Harlem Renaissance Inspirations
Zora Neale Hurston (January 7, 1891– January 28, 1960)
Known as the Jewel of the Harlem Renaissance, Zora Neale Hurston was one of the most successful and most impactful black woman writers of the 20th century. Hurston grew up in the first incorporated all-black town in the country in Eatonville, Florida. Eatonville was a large inspiration from where her stories were based.
Over the course of her life, Hurston published four novels, two books of folklore, an autobiography, multiple short stories, numerous essays, articles, and plays. Her literary voice was lyrical, authentic, and didn’t pull any punches when it came to the reality of Black experiences. By her death in 1960, Hurston was a renowned anthropologist, author, playwright, and folklorist. Without a doubt, Zora Neale Hurston’s voice is a vibrant thread in the tapestry of the Harlem Renaissance.
Leaders Making Their Mark for Future Generations
Oprah Winfrey (January 29, 1954 – Present)
Oprah Winfrey’s indomitable spirit, engaging personality, and business mind took her from radio talk show host to philanthropist billionaire. Born in rural Mississippi in 1954, Oprah Winfrey pursued broadcast journalism. When she took a job at a failing talk show, AM Chicago, her casual, insightful, yet personal approach transformed the program into a huge success. In 1985, it became The Oprah Winfrey Show, becoming the highest-rated talk show in the US. But she didn’t stop there.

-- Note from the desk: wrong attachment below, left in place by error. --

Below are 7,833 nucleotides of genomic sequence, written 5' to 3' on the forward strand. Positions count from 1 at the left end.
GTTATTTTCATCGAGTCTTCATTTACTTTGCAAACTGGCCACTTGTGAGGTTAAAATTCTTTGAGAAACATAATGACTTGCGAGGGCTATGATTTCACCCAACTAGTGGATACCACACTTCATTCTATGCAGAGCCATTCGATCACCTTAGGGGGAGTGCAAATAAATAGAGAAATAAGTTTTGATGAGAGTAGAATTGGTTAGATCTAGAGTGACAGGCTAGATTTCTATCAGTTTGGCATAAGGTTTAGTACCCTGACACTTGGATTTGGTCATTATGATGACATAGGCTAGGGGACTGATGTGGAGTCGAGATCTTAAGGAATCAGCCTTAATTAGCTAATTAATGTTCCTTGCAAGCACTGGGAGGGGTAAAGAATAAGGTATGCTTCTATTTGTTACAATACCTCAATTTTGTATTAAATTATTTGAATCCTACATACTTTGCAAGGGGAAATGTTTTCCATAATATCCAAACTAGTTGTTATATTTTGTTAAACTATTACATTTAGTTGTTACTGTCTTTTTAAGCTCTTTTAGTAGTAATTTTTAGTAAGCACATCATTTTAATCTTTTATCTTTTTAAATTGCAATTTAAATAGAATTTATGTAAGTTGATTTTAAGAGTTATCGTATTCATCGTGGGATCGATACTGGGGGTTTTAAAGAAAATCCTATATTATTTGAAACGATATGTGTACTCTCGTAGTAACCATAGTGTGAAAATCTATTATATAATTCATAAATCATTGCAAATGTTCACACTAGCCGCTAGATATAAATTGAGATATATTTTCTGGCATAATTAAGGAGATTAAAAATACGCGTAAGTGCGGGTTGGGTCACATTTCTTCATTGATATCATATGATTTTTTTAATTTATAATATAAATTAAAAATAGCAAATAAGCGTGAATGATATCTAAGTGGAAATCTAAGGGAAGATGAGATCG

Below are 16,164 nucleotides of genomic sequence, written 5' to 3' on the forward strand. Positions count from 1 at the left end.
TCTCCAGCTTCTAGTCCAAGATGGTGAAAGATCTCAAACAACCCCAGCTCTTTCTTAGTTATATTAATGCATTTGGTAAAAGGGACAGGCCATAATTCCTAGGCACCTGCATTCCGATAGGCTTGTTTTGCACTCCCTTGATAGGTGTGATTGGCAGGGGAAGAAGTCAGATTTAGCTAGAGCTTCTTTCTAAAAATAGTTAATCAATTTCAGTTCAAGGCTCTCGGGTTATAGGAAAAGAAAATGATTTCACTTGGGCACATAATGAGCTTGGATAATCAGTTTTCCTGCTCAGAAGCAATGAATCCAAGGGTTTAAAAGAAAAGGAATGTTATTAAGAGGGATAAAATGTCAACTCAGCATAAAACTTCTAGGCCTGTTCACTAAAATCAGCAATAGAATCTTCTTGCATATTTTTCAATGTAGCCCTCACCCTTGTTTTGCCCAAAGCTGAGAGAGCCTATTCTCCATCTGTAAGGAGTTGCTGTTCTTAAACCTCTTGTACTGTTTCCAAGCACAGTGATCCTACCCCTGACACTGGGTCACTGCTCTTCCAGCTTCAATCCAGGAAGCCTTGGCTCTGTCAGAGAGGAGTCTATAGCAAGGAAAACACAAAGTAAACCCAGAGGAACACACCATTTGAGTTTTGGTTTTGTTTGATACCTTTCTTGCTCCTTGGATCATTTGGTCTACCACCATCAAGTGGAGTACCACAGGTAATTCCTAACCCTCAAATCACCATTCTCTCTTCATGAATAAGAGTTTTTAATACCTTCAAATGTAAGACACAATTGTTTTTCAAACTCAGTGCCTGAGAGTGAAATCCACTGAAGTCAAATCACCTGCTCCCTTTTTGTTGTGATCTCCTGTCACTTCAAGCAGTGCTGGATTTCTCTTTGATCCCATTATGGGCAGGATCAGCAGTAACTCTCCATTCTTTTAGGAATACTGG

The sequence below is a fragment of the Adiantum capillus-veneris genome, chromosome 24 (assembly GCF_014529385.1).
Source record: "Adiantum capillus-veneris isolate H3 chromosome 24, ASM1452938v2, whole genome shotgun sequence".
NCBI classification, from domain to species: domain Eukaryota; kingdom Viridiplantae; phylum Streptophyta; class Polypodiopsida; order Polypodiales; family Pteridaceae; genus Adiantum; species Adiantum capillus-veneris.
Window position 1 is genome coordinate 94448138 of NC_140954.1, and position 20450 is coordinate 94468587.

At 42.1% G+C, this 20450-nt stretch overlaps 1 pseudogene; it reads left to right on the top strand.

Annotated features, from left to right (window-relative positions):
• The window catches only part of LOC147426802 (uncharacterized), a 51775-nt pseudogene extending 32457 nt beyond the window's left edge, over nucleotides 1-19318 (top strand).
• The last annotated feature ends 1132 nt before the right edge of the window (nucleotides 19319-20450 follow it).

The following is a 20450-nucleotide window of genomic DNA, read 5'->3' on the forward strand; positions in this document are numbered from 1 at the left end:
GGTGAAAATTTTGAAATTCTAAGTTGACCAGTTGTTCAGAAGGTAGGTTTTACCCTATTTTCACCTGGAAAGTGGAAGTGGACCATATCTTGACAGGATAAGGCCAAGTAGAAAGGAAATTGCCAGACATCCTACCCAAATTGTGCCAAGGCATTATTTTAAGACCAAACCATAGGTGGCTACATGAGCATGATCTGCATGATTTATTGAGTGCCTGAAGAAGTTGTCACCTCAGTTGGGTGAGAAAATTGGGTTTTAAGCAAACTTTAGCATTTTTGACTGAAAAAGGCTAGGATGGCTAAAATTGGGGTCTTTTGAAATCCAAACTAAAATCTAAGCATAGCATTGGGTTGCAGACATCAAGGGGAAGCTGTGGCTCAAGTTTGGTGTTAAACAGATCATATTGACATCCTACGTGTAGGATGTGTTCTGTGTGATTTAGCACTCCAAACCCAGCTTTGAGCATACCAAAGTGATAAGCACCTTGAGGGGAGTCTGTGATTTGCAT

Winfrey started her own TV and film production companies, a magazine, and eventually, an entire TV network. Winfrey became one of the wealthiest women in the world and North America’s first Black multi-billionaire. She put that money to work in her philanthropy projects.
By 2012, Winfrey had given away about $400 million to educational causes, including college scholarships, founding the Oprah Winfrey Leadership Academy for Girls in Johannesburg, and contributing millions to the Smithsonian’s National Museum of African American History and Culture. In 2012, President Barack Obama awarded her the Presidential Medal of Freedom. In 2020, Winfrey partnered with social justice leaders, the NAACP in the “OWN Your Vote” initiative to increase voter registration in Black communities. To this day, Winfrey is committed to serving her community and making a positive difference in the world.
Barack Obama (August 4, 1961 – Present)
President Barack Obama was born on August 4, 1961, at the Kapiolani Medical Center for Women and Children, in Honolulu, Hawaii. Obama was a United States Politician who became America’s first African-American President. He served from January 20, 2009, through January 20, 2017. With being America’s first Black President, he showed how much the African-American population in America has achieved in the past centuries as a whole. He proved that African-Americans have achieved the most that they ever have in history.
With these 10 most influential African-American leaders, they have all showed why Black History Month is so important; as well as showing why African-Americans deserve to have the month of February to promote themselves and their accomplishments.